Logo link to homepage

Global Volcanism Program | Image GVP-04418

Pululahua is a relatively low-profile, forested volcano immediately north of the equator, 27 km N of Quito. Loma Pondona (left) and the lower Rumiloma (right center) are two of a group of lava domes that partially fill a 3-km-wide caldera. They are seen here from the SE caldera rim. The caldera was formed during the latest dated eruption about 2,400 years ago. Large explosive eruptions were accompanied by pyroclastic flows during the late Pleistocene and Holocene. Photo by Lee Siebert, 1978 (Smithsonian Institution).

Pululahua is a relatively low-profile, forested volcano immediately north of the equator, 27 km N of Quito. Loma Pondona (left) and the lower Rumiloma (right center) are two of a group of lava domes that partially fill a 3-km-wide caldera. They are seen here from the SE caldera rim. The caldera was formed during the latest dated eruption about 2,400 years ago. Large explosive eruptions were accompanied by pyroclastic flows during the late Pleistocene and Holocene.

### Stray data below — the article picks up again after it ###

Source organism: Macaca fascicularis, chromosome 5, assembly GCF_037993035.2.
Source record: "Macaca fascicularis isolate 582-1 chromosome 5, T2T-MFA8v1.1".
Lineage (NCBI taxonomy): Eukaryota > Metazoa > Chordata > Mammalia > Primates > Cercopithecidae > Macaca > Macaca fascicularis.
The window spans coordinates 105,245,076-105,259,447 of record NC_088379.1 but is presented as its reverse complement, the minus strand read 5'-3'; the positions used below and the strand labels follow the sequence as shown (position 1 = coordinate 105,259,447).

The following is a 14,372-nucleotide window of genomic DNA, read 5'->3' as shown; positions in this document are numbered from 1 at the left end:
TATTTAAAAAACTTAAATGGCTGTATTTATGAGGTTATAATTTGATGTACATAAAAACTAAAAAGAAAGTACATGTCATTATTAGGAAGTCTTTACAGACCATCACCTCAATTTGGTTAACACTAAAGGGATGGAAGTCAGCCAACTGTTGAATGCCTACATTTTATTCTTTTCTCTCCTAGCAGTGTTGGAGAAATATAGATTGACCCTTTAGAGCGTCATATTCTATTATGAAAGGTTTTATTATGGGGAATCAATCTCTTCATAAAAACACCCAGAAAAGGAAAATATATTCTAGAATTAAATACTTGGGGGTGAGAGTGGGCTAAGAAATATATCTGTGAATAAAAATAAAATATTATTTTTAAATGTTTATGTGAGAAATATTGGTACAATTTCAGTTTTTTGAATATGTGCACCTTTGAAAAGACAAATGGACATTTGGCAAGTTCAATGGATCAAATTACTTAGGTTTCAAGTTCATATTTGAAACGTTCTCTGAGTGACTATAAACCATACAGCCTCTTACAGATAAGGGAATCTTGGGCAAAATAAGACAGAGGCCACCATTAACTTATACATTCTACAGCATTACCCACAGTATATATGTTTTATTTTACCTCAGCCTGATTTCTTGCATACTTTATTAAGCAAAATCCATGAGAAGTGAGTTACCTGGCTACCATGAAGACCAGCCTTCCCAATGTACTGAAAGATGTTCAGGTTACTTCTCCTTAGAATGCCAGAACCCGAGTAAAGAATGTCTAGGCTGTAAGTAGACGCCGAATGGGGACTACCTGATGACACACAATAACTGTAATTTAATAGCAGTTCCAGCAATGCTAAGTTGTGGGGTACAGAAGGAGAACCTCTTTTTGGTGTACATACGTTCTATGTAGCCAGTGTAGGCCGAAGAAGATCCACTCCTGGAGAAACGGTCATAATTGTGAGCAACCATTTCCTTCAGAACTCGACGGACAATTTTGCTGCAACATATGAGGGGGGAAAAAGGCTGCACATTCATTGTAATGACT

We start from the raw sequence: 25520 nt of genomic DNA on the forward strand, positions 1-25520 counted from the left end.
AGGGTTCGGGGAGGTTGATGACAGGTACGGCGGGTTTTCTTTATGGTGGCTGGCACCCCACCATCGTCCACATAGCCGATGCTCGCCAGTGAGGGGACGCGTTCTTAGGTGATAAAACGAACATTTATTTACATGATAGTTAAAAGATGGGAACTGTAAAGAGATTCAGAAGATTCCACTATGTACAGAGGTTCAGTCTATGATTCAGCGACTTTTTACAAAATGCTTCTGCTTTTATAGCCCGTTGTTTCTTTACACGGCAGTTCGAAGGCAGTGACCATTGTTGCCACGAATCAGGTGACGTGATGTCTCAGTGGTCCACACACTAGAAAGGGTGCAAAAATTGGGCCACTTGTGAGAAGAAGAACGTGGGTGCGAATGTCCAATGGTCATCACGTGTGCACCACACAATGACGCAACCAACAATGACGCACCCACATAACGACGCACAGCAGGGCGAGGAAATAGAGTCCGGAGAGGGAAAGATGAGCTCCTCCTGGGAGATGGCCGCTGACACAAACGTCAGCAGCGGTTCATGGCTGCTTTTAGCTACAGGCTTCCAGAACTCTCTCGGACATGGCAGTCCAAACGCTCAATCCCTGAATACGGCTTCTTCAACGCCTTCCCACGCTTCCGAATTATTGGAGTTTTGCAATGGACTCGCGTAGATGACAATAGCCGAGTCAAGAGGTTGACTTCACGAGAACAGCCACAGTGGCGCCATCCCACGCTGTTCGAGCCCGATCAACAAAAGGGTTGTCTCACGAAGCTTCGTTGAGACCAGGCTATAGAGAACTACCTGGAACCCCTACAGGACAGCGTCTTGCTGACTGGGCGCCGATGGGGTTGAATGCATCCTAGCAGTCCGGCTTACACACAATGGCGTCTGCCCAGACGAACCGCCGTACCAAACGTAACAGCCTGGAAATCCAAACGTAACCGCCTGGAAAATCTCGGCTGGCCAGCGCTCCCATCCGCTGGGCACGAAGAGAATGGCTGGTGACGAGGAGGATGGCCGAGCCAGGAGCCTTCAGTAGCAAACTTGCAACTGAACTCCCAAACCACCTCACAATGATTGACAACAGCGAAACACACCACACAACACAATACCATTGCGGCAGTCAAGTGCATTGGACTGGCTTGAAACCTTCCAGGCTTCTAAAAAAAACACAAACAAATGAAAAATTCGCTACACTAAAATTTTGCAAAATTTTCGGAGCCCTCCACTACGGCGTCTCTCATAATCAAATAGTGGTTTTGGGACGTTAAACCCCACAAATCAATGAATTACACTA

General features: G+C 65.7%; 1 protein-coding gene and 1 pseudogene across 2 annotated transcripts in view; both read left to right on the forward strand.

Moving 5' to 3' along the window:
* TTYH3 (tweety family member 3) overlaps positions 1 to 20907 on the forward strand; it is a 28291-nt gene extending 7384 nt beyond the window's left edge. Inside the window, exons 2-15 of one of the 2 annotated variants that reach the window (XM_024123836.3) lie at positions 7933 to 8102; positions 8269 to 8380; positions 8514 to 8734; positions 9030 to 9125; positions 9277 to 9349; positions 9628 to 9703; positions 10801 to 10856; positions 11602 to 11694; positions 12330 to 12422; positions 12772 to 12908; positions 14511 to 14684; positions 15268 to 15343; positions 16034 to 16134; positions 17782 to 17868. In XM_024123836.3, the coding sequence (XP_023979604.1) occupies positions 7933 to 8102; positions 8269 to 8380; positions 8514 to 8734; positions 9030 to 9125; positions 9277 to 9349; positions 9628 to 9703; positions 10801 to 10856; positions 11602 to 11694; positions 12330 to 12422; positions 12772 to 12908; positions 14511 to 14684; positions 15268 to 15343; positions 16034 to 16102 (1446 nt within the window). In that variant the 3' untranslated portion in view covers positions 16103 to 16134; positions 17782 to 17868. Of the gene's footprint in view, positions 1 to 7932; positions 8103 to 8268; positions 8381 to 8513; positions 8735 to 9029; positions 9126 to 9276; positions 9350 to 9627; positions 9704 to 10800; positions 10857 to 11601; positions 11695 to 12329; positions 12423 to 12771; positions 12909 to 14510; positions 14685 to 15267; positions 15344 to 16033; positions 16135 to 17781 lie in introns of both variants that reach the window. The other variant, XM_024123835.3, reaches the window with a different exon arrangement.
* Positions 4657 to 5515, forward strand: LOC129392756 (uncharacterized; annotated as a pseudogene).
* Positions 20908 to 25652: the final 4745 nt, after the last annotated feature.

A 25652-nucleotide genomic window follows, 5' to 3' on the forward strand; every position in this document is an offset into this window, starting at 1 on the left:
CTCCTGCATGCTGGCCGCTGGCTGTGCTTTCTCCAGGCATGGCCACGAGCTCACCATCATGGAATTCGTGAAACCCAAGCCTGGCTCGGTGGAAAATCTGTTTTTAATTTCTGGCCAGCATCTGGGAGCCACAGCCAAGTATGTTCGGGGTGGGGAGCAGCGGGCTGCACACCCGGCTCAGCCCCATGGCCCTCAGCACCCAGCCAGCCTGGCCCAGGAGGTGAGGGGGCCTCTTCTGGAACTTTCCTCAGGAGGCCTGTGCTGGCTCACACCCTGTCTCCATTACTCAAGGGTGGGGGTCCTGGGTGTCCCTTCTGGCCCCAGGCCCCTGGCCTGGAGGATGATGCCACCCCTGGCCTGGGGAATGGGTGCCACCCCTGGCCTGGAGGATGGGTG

Photo by Lee Siebert, 1978 (Smithsonian Institution).

Keywords: lava dome | caldera


Pululahua